The Trump Administration has taken an important step in overhauling the administrative state by tackling the rampant abuse of agency “guidance.”
Instead of issuing formal rules, agencies have come to rely on informal interpretations, advice, statements of policy and other forms of regulatory “guidance” that declares agency views on what the public should or should not do. Guidance is supposed to explain existing legal obligations, and both the Constitution and federal statutes forbid agencies from using guidance to make new law by issuing requirements or prohibitions on regulated persons. But that has not stopped federal agencies from doing it anyway.
Worse, agency guidance is not always shared widely with the public. Sometimes agencies simply send letters to regulated parties “informing” them of brand-new legal obligations, while cutting out the public at large.
For example, in 2011 the Department of Education forced colleges and universities to eliminate due process protections for college students accused of misconduct in a “Dear Colleague Letter” it’s Office of Civil Rights sent to educational institutions. This and related documents decided, with no basis in existing law, that colleges were no longer allowed to provide accused students with basic constitutional protections, like the chance to confront the evidence against them. As Education Secretary Betsy DeVos recognized while later rescinding these guidance documents, scores of students were denied “due process” and “fundamental fairness” as a result of this informal lawmaking.
Unfortunately, when agencies have issued unlawful guidance, it has often been impossible to meaningfully constrain them. A regulator might issue a warning letter to a person engaged in lawful conduct, but judicial oversight will likely be unavailable because of the “informal” nature of the agency action. Of course, the warning may well be an unequivocal threat of enforcement action. And the regulated person may reasonably understand that failure to fall in line will carry severe consequences. But as long as the agency veils its threats carefully, the only way to challenge such guidance is to call the agency’s bluff and hope for a successful defense in an enforcement action. Unsurprisingly, most regulated entities opt instead to simply do what they’re told.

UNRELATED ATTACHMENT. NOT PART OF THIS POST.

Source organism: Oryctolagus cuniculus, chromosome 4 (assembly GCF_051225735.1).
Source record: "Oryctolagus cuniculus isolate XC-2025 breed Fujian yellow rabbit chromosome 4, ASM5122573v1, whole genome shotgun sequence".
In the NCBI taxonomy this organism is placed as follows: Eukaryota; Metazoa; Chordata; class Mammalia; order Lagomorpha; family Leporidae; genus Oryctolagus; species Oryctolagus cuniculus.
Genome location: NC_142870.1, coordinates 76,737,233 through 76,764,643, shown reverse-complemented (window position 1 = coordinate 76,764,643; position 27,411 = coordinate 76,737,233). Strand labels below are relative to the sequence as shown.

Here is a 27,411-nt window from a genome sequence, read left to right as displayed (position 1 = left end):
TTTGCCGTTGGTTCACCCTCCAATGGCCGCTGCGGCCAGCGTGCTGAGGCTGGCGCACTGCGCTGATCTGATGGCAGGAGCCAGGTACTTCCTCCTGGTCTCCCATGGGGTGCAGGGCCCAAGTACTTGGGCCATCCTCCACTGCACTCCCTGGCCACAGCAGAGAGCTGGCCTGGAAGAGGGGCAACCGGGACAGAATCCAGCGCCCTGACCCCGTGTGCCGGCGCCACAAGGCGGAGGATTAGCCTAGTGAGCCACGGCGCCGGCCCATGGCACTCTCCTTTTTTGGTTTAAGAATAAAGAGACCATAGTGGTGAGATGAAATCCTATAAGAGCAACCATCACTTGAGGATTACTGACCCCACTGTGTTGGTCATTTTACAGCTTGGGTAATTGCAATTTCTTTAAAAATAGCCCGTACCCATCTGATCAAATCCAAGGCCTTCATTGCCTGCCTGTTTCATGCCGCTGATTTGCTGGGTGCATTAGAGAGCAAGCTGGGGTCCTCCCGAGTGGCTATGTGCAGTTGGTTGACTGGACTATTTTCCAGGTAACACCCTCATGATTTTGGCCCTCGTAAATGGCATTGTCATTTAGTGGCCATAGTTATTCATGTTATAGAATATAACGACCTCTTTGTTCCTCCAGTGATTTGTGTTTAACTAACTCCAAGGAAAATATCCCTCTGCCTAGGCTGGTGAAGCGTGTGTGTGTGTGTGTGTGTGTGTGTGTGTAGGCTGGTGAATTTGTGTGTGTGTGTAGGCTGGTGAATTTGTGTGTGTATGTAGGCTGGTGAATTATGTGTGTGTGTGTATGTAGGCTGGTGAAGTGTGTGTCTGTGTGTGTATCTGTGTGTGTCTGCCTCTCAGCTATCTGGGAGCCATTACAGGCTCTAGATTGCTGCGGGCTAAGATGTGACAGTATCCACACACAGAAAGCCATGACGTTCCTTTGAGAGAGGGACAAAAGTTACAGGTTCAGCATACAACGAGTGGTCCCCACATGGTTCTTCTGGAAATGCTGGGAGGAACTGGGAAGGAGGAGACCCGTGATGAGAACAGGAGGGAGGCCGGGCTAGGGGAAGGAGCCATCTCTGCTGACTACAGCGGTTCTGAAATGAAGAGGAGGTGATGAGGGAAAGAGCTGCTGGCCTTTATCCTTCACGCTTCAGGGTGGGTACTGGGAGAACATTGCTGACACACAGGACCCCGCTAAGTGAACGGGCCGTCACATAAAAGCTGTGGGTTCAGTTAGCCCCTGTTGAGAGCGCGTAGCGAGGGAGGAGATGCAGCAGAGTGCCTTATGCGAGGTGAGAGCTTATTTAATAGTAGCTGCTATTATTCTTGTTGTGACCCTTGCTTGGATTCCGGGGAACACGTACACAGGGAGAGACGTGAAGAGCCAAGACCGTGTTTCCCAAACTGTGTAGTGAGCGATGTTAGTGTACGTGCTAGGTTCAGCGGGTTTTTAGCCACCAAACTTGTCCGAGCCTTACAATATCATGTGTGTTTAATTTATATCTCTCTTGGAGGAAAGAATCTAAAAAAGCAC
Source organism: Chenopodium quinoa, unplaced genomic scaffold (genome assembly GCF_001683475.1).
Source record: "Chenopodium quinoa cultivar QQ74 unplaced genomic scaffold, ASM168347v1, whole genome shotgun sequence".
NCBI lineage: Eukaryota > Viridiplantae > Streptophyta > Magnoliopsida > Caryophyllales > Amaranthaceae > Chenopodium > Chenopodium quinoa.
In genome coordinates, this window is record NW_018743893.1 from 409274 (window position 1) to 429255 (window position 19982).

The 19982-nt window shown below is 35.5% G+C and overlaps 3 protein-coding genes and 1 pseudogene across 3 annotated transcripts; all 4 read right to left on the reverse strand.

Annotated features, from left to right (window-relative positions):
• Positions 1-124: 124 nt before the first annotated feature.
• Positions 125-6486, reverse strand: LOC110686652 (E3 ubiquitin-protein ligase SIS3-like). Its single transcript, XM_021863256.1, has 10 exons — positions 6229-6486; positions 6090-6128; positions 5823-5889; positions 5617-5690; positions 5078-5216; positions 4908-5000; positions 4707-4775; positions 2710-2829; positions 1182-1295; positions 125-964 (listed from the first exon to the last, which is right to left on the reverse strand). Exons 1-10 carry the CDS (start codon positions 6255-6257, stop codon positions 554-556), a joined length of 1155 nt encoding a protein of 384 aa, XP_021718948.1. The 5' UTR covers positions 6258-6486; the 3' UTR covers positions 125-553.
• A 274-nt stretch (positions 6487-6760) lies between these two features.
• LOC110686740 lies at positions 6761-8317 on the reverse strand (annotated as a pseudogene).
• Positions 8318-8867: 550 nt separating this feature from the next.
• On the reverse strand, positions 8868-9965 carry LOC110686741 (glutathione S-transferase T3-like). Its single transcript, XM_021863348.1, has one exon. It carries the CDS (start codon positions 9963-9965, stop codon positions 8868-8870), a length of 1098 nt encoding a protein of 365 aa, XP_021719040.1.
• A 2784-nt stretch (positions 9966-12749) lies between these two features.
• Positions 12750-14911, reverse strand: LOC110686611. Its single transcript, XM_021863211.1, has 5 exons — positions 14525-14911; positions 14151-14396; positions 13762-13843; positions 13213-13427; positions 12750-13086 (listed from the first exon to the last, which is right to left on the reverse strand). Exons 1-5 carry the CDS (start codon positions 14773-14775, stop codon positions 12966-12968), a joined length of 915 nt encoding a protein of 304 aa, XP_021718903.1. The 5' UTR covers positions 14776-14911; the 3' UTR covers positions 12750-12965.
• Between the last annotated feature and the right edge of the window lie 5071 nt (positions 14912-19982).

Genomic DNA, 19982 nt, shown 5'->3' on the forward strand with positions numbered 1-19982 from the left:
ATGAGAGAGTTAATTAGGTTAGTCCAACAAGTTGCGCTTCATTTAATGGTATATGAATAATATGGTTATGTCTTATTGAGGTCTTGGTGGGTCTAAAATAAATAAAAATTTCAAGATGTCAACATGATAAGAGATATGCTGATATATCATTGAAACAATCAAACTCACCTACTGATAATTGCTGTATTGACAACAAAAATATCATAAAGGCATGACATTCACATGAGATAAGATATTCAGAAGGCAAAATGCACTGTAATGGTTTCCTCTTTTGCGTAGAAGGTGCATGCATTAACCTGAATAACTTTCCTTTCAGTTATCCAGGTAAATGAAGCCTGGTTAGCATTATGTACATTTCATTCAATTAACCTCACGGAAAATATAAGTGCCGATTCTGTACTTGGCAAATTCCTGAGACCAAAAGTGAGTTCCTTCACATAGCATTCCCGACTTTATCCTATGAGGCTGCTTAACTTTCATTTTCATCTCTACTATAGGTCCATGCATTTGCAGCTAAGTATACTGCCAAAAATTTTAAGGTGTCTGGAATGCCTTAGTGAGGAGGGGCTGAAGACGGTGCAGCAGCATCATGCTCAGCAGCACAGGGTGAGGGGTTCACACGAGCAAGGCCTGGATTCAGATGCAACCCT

Consider again the Dear Colleague Letter. According to Secretary DeVos, colleges complied with the edicts sent “from the desks of un-elected and un-accountable political appointees,” because they were “terrified” of having the agency withhold educational funding. Between depriving their own students of fundamental protections or risking action by the agency, colleges across the country fell in line. And the letter was in effect until the Secretary herself determined that it was improper—not because of judicial intervention.
To confront these serious problems, the administration has issued two important Executive Orders constraining the use of improper agency guidance. In one, entitled “Transparency and Fairness,” agencies can no longer rely on guidance documents as a basis for enforcement. Instead, the agency must clearly identify a law that it thinks someone has violated before it can take legal action against them.
This means that agencies can longer threaten people for violating a bureaucrat’s informal sense of their legal obligations. This shouldn’t be revolutionary. But because of rampant administrative overreach this new limitation is a dramatic and much-needed reform.
To help enforce these limits, the administration has also issued an order titled “Bringing Guidance Out of the Darkness.” Now all executive branch agencies must identify and publish all guidance documents, whether new or already in existence, in a single location within 120 days. If the agency does not publish the guidance, it automatically becomes invalid. If the agency does publish it, interested persons can challenge the guidance and ask the agency to rescind it for improperly adding to legal obligations.
Not only will agencies no longer be able to bury legal interpretations in informal letters or agency bulletins, they will be forced to comb through their own statements and publicize those they are willing to defend. Likely agencies will decline to publish improper guidance in lieu of publicizing untenable positions. And even if the agency chooses to retain guidance that improperly attempts to impose new legal obligations, the order will make it much easier for parties to challenge that guidance with the agency and in court.
Together these executive orders will serve as a vital tool for limiting improper administrative action and holding agencies accountable for their conduct.
Written by Caleb Kruckenberg